Trail builders take pride in completion of innovative mountain biking trail in the Santa Cruz Mountains
By Michele Lamelin
The final segment of the eagerly awaited and immensely popular flow trail at Soquel Demonstration State Forest (SDSF) has been completed and the trail opened to the public in its entirety on Friday April 16, 2015. A Grand Opening celebration including refreshments, live music and a volunteer raffle is planned for Saturday May 9, 2015 (RSVP required; sign up here).
Mountain Bikers of Santa Cruz (MBoSC) partnered with land manager SDSF California Department of Forestry and Fire Protection (CAL FIRE) in 2013 to build a trail to replace a favorite stretch of singletrack that was reverted back to an access road for logging operations. The objectives of the project were to promote mountain biking by creating a progressive trail that could be enjoyed by riders of all ages and ability level, and to increase the diversity of riding opportunities, demonstrate innovative and sustainable trail building design and techniques, and provide a model for other land managers for similar types of projects.
The flow trail is best suited for mountain biking in the downhill direction. Flow trails emphasize speed and rhythm, featuring berms, rollers, jumps and other features that are designed to use the rider’s momentum to minimize pedaling and braking. Flow trails help riders develop their skills and deliver smiles for all.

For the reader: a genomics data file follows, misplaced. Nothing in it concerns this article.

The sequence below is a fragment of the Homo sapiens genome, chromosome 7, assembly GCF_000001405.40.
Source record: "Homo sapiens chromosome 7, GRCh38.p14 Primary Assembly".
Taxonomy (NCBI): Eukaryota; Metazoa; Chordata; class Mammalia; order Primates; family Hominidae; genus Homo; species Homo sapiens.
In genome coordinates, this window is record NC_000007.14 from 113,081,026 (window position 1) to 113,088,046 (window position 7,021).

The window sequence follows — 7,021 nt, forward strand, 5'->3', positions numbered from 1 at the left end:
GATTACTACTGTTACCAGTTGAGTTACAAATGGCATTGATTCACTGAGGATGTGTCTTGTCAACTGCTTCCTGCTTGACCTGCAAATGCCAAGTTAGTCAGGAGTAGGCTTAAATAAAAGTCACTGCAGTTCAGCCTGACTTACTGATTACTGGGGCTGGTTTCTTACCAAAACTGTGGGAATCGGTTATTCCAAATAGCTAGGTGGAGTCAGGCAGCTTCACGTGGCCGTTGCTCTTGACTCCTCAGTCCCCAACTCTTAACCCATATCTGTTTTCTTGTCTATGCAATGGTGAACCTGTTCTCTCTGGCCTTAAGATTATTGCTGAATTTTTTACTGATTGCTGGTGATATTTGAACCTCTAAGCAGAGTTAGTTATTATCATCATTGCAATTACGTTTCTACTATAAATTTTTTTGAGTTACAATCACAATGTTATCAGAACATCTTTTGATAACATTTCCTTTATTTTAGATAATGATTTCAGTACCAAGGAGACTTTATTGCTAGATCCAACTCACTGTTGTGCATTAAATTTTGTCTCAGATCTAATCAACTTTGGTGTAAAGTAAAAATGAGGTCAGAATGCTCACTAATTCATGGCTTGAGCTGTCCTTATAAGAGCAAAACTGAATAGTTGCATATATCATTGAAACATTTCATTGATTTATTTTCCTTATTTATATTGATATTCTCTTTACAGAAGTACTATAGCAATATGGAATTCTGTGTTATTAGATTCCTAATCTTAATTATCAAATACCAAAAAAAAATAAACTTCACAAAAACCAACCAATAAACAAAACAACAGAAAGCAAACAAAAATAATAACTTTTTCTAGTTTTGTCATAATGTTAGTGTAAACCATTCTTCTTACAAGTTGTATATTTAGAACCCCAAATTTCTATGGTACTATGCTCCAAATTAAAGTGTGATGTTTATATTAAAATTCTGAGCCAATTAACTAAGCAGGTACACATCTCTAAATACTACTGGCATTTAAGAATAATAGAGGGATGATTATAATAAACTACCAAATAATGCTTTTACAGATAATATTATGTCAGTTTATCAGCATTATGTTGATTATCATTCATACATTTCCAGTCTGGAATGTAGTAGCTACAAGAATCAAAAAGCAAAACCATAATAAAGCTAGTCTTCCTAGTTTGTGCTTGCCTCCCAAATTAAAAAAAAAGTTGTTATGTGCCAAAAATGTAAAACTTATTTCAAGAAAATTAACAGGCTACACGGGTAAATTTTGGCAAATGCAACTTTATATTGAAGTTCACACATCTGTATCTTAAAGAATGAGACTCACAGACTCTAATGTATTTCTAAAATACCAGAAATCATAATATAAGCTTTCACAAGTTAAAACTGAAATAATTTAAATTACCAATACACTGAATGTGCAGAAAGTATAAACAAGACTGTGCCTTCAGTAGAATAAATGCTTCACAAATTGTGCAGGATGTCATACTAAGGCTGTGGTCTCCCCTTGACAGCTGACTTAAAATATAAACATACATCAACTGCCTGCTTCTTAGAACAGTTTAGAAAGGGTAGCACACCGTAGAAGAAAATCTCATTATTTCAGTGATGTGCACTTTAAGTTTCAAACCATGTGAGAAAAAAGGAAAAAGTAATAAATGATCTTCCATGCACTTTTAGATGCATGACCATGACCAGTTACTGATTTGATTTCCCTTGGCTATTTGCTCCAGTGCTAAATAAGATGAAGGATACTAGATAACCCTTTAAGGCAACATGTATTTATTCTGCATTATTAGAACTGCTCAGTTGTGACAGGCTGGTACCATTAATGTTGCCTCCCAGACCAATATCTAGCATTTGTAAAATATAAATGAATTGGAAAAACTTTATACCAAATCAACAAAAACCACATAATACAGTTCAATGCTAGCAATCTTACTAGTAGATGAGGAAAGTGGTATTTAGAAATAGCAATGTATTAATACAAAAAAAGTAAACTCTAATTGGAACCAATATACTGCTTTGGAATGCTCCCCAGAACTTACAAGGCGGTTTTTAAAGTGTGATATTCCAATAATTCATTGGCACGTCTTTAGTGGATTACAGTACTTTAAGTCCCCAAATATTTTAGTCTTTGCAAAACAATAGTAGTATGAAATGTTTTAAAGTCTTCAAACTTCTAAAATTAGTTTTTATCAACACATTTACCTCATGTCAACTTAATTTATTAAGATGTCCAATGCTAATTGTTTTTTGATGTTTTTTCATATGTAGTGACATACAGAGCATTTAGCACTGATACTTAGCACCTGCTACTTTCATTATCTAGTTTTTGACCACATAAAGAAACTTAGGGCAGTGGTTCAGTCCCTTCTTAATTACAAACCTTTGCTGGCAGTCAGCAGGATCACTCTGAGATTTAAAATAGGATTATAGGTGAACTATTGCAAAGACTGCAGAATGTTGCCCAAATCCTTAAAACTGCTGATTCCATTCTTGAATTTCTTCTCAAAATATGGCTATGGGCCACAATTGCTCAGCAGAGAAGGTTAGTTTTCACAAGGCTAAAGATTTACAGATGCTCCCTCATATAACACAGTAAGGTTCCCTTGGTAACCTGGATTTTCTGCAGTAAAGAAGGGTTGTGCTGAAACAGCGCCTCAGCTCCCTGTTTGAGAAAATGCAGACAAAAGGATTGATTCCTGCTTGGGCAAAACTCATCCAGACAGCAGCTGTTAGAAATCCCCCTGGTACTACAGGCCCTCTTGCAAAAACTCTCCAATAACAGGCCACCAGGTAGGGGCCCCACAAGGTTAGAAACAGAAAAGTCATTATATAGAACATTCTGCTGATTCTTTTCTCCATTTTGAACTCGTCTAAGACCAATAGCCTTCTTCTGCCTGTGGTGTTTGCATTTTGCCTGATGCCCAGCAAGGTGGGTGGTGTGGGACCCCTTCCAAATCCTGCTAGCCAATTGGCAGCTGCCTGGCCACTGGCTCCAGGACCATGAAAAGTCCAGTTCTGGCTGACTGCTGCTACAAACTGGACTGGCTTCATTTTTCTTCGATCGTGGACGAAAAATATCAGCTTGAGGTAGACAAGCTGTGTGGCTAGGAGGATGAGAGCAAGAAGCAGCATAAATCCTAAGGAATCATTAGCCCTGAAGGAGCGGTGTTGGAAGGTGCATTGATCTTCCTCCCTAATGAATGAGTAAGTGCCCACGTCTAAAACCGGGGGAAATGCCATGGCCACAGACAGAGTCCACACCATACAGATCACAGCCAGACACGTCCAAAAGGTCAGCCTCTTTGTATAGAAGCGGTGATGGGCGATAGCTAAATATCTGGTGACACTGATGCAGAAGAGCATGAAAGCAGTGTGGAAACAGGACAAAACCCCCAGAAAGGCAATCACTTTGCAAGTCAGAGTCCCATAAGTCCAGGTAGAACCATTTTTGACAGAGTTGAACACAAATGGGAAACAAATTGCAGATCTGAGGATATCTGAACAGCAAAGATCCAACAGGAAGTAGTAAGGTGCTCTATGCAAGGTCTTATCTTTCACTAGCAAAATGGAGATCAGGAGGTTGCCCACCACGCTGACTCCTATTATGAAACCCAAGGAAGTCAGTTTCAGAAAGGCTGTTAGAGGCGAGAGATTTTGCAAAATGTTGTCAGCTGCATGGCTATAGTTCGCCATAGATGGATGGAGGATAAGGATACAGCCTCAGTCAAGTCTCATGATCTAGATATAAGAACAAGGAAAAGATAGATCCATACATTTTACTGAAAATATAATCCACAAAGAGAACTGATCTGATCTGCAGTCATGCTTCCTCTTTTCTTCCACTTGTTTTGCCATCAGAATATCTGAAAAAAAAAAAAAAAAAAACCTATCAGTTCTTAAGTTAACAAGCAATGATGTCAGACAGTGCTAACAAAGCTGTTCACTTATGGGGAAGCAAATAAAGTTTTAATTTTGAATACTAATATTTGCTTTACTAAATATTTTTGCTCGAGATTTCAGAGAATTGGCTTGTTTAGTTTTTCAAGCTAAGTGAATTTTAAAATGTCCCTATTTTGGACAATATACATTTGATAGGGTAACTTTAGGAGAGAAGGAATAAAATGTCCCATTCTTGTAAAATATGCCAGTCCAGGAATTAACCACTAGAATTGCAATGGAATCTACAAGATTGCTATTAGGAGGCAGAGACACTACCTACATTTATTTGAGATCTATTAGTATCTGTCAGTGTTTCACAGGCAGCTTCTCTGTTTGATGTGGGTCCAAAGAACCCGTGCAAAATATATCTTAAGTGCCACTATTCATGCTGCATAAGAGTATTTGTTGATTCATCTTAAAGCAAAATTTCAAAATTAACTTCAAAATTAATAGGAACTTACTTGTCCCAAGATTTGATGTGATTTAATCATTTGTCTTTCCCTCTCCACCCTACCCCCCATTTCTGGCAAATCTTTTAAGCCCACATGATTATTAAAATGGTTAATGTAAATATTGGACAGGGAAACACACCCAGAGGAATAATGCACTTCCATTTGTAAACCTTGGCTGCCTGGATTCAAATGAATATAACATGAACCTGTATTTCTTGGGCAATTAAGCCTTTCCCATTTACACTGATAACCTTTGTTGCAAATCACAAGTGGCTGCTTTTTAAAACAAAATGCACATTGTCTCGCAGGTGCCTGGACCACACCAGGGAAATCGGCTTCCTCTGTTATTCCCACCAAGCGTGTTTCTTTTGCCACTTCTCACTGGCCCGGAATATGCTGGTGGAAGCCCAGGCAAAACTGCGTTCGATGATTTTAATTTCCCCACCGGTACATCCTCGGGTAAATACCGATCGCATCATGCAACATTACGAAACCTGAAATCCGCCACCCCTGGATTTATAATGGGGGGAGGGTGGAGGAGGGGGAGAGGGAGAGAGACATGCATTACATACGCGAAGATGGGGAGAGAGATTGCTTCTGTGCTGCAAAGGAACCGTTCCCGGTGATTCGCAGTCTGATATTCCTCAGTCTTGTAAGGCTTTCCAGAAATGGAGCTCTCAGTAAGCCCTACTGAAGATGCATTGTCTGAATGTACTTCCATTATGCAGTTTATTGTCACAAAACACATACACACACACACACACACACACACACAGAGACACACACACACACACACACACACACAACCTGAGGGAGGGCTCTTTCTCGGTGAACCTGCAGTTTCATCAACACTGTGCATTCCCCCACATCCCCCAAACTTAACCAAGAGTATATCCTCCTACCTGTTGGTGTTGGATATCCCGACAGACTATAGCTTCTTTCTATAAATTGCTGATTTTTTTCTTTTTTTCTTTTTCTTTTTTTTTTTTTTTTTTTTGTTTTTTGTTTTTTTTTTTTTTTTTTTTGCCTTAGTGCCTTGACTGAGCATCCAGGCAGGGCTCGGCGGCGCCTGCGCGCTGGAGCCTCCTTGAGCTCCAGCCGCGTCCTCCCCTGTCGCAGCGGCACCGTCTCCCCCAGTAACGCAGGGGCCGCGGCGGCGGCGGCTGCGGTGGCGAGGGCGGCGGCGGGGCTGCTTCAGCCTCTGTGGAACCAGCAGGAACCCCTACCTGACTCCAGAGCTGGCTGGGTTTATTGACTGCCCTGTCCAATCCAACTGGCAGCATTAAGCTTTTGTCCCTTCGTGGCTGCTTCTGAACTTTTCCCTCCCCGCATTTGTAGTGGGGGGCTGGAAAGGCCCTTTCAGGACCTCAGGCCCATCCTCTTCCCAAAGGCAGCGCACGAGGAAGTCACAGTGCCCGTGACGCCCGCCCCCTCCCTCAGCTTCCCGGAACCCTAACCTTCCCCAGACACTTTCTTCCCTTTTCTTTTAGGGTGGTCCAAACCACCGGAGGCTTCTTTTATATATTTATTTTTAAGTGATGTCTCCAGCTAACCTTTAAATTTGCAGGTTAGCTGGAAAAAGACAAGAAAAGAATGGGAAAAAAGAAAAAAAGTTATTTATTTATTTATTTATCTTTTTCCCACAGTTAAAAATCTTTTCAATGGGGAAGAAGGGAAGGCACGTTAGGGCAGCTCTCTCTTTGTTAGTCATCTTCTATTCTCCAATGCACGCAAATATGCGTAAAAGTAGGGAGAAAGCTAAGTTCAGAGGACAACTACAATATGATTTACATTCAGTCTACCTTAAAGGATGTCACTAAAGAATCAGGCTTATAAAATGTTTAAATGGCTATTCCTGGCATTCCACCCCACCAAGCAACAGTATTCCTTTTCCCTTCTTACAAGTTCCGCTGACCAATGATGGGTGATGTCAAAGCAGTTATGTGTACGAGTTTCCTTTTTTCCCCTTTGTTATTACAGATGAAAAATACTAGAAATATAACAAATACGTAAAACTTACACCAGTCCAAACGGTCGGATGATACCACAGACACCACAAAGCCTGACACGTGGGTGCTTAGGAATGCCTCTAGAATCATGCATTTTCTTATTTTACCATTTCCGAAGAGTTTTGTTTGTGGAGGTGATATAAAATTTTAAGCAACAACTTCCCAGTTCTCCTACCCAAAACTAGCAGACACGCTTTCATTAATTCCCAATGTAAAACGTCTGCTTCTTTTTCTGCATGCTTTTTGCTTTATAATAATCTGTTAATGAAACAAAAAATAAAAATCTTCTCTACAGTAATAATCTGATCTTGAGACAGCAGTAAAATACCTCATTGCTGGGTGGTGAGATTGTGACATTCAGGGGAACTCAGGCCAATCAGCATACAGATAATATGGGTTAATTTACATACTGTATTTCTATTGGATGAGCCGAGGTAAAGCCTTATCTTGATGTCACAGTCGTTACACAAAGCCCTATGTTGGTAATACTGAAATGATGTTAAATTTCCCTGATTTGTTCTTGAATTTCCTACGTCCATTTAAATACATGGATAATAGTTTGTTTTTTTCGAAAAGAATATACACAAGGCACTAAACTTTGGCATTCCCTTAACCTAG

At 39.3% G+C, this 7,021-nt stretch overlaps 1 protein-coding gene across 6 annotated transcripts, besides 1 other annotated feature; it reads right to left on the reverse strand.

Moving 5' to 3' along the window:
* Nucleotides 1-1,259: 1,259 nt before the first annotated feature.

The site of this innovative trail is a 2,681 acre working forest established in 1990 and managed by CAL FIRE. Soquel Demonstration State Forest (SDSF, colloquially known as Demo) is a favorite destination for Bay Area and Santa Cruz County mountain bikers and contains trails for intermediate and advanced mountain bikers, with long climbs and challenging, technical descents. One of five forests in the state managed by CAL FIRE, this self-sustaining working forest employs sustainable timber harvest practices and is a community resource for education and public enjoyment of forestry, demonstrating the feasibility of public access in a working forest.